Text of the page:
Seven Awesome Summer Music Activities:  http://www.tinytappingtoes.com/early-learning-with-music/7-awesome-summer-music-ideas/

Turn A Milk Jug Into A Recycled Shekere: http://www.tinytappingtoes.com/classroom-music/turn-a-milk-jug-into-a-recycled-shekere/

The Pow-Wow Drum – Making a Beat, Together With Friends!

#31daysofrhythm FB

Did you now that March is Music In Our Schools month? What a great way to focus on how music enriches the lives of all students, young and old!

I’m part of a group of music educators that want parents, teachers and everyone to find lots of fun and creative ways to share music with kids. This year, our theme is “31 days of rhythm” so I wanted to share a bit about how pow-wow drumming.

What’s A Pow-Wow Drum?

Seven Cedars Sing At University of Pensylvania MuseumIf you’ve ever been to a Native American gathering, the pow-wow drum is at the center of the event.  At most pow-wows you’ll see a group of either men or women gathered around a big drum and everyone is playing and singing at the same time. They are all playing in unison, meaning the goal is to strike the drum together. And when a great drum group is playing, it sounds like thunder and shows the power of what people can do when they work (or play) cooperatively!

Make Your Own Pow-Wow Drum

DALLAS girls making drum at women's museumActual pow-wow drums are beautiful and many are very special and sacred. But I’ve done a post that explores the first pow-wow drum and you can easily make that at home. You can find it here as well as check out the sound of a traditional drum group playing and singing: http://www.dariamusic.com/drum.php

You’ll Need a Drum Beater

To play a pow-wow drum, each drummer needs their own beater. Check this link feathered drum beaterfor an equally simple craft to make your own pow-wow drum beaters: http://www.tinytappingtoes.com/classroom-music/make-a-little-drum-beater-for-a-big-drum/

Now Let’s Play!

Every child can find a place around the fabric drum, holding the drum with one hand and their beater in the other. Then, they strike the drum together – at the same time. At first, a teacher or adult may want to tap out a beat to any familiar song and encourage the children to play along, hitting the drum at exactly the same time. Once the kids get the idea, the leader can also ask the children to kids drumming in DARIA workshop - ISRAELlisten carefully and do what she/he does. While playing the same song, she/he can play softer and they should tap softer.  He/she can play harder or a bit faster or slower and the drum group should do the same.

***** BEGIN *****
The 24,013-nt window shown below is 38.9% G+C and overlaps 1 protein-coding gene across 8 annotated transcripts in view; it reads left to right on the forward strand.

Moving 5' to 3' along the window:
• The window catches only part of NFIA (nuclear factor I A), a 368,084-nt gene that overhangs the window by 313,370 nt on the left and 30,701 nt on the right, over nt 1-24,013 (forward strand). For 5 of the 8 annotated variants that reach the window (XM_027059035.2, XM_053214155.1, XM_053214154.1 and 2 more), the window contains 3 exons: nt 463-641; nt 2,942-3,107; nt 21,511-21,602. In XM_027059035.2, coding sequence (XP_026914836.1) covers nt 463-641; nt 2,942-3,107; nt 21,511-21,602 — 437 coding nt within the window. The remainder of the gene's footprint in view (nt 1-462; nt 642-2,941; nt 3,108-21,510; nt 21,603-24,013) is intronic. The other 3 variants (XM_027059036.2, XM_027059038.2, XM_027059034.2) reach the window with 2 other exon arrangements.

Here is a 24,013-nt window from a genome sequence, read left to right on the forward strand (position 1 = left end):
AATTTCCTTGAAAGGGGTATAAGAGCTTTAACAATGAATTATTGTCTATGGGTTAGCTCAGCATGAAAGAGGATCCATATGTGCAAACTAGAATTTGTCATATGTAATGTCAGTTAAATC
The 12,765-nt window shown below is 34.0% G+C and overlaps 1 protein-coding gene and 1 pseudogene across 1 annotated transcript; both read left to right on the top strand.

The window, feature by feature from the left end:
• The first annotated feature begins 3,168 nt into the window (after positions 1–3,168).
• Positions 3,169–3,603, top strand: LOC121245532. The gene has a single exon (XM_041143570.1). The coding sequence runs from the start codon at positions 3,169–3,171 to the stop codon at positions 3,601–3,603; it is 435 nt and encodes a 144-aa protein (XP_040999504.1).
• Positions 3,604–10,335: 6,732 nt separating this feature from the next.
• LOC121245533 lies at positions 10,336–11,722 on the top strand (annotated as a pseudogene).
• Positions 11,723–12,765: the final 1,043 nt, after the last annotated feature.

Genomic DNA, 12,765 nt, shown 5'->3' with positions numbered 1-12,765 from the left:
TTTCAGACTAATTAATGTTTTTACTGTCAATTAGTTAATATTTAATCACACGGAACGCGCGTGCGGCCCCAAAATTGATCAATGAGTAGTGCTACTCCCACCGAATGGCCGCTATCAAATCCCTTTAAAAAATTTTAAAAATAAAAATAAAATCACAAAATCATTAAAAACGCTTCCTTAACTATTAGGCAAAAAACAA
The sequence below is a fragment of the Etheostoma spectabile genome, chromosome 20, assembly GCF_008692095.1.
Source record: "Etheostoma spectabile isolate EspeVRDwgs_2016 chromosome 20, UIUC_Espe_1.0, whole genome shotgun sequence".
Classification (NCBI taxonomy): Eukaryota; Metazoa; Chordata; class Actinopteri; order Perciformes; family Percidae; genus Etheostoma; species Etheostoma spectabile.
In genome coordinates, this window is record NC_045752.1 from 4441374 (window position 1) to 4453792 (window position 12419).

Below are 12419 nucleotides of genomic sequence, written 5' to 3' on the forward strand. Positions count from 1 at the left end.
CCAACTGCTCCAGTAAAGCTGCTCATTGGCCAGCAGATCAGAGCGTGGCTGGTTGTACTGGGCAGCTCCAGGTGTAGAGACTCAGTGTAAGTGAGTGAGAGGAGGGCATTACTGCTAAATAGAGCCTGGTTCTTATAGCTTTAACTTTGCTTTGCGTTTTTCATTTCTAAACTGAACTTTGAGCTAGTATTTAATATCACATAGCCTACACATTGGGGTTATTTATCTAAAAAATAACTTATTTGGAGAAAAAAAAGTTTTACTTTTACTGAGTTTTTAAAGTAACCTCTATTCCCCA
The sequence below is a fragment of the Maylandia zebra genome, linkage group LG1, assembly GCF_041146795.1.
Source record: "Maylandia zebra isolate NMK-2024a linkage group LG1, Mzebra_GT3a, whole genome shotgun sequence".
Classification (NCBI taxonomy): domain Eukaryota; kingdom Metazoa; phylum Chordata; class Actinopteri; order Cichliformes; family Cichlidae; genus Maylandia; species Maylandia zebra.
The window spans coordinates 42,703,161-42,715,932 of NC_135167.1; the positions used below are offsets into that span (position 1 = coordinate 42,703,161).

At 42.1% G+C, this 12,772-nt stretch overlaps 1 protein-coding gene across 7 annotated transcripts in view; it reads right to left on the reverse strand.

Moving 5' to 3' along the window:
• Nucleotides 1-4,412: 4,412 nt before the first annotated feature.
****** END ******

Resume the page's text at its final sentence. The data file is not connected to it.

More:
In Native cultures, drumming is just one way of teaching cooperation and listening skills as well.

Drumming Together

To practice drumming together, you might wish to try a simple song I used while teaching music and English in the Middle East. The students wanted to learn the days of the week in English so they drummed to the following little song. Whoever was leading set the pace and played the rhythm as they sang. When they finished, they pointed to someone who had listened and played well to be the next leader.

(one beat) Sunday,
(one beat) Monday,
(one beat) Tuesday,
(one beat) Wednesday,
(one beat) Thursday,
(one beat) Friday and
(three beats) SAT-UR-DAY (beaters must stop and raised in the air).

Happy drumming and check out all the posts for the 31 Days of Rhythm right here: https://musicedblogs.com/

Make An Irish Drum – Tutorial Free This Week!

Need a last minute St. Patrick’s Day craft?  You’ll love to make and play this easy Irish drum. And learn a bit about it’s history and culture as well.

To get your free copy, just head over to my TeachersPayTeachers store, where’s Screen shot 2017-03-15 at 1.38.20 PMit’s marked down to “0” until March 19th. And while you’re there – would you kindly follow me on TPT to get monthly notices of what’s new and other musicals freebies and goodies you might like. https://www.teacherspayteachers.com/Product/Irish-Drum-Make-and-Play-Your-Own-Bodhran-and-Tipper-2410657

Don’t have time to get the tutorial?  Here’s an older post that tells you all about the bodhrán (pronounced bow-ron) drum.

http://www.tinytappingtoes.com/uncategorized/make-your-own-bodhran-irish-drum/

Wishing you have a happy, healthy and green St. Patrick’s Day!